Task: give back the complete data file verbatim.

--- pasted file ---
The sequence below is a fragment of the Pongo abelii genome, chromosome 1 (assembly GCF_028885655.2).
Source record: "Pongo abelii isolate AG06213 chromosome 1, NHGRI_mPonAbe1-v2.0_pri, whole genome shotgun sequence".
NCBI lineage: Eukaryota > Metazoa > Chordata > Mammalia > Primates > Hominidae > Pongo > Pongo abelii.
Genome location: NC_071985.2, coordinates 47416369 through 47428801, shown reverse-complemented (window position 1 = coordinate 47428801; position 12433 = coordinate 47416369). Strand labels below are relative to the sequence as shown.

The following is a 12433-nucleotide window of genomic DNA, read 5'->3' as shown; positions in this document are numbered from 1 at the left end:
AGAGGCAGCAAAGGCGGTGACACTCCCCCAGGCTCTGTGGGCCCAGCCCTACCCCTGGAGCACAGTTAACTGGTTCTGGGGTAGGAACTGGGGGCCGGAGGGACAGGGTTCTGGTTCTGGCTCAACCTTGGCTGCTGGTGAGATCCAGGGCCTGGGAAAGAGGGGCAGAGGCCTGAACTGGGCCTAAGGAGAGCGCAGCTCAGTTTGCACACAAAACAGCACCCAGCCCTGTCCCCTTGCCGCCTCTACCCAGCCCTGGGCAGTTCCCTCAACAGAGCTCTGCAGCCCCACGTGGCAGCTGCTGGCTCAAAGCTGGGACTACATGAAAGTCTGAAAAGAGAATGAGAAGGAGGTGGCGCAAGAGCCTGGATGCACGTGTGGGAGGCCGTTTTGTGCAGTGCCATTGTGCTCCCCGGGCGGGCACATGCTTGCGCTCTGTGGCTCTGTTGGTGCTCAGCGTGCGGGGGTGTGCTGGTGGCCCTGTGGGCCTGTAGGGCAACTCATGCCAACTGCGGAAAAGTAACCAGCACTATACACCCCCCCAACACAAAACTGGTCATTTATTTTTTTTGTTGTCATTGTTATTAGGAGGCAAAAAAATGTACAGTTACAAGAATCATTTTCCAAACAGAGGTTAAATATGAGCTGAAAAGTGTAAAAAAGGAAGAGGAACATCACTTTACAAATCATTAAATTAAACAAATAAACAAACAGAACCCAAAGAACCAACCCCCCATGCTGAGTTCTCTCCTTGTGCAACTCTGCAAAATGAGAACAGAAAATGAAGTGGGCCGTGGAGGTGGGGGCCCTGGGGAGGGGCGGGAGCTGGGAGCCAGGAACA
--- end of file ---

The sequence below is a fragment of the Pongo abelii genome, chromosome 1 (assembly GCF_028885655.2).
Source record: "Pongo abelii isolate AG06213 chromosome 1, NHGRI_mPonAbe1-v2.0_pri, whole genome shotgun sequence".
NCBI lineage: Eukaryota > Metazoa > Chordata > Mammalia > Primates > Hominidae > Pongo > Pongo abelii.
Genome location: NC_071985.2, coordinates 47416369 through 47428801, shown reverse-complemented (window position 1 = coordinate 47428801; position 12433 = coordinate 47416369). Strand labels below are relative to the sequence as shown.

The following is a 12433-nucleotide window of genomic DNA, read 5'->3' as shown; positions in this document are numbered from 1 at the left end:
AGAGGCAGCAAAGGCGGTGACACTCCCCCAGGCTCTGTGGGCCCAGCCCTACCCCTGGAGCACAGTTAACTGGTTCTGGGGTAGGAACTGGGGGCCGGAGGGACAGGGTTCTGGTTCTGGCTCAACCTTGGCTGCTGGTGAGATCCAGGGCCTGGGAAAGAGGGGCAGAGGCCTGAACTGGGCCTAAGGAGAGCGCAGCTCAGTTTGCACACAAAACAGCACCCAGCCCTGTCCCCTTGCCGCCTCTACCCAGCCCTGGGCAGTTCCCTCAACAGAGCTCTGCAGCCCCACGTGGCAGCTGCTGGCTCAAAGCTGGGACTACATGAAAGTCTGAAAAGAGAATGAGAAGGAGGTGGCGCAAGAGCCTGGATGCACGTGTGGGAGGCCGTTTTGTGCAGTGCCATTGTGCTCCCCGGGCGGGCACATGCTTGCGCTCTGTGGCTCTGTTGGTGCTCAGCGTGCGGGGGTGTGCTGGTGGCCCTGTGGGCCTGTAGGGCAACTCATGCCAACTGCGGAAAAGTAACCAGCACTATACACCCCCCCAACACAAAACTGGTCATTTATTTTTTTTGTTGTCATTGTTATTAGGAGGCAAAAAAATGTACAGTTACAAGAATCATTTTCCAAACAGAGGTTAAATATGAGCTGAAAAGTGTAAAAAAGGAAGAGGAACATCACTTTACAAATCATTAAATTAAACAAATAAACAAACAGAACCCAAAGAACCAACCCCCCATGCTGAGTTCTCTCCTTGTGCAACTCTGCAAAATGAGAACAGAAAATGAAGTGGGCCGTGGAGGTGGGGGCCCTGGGGAGGGGCGGGAGCTGGGAGCCAGGAACA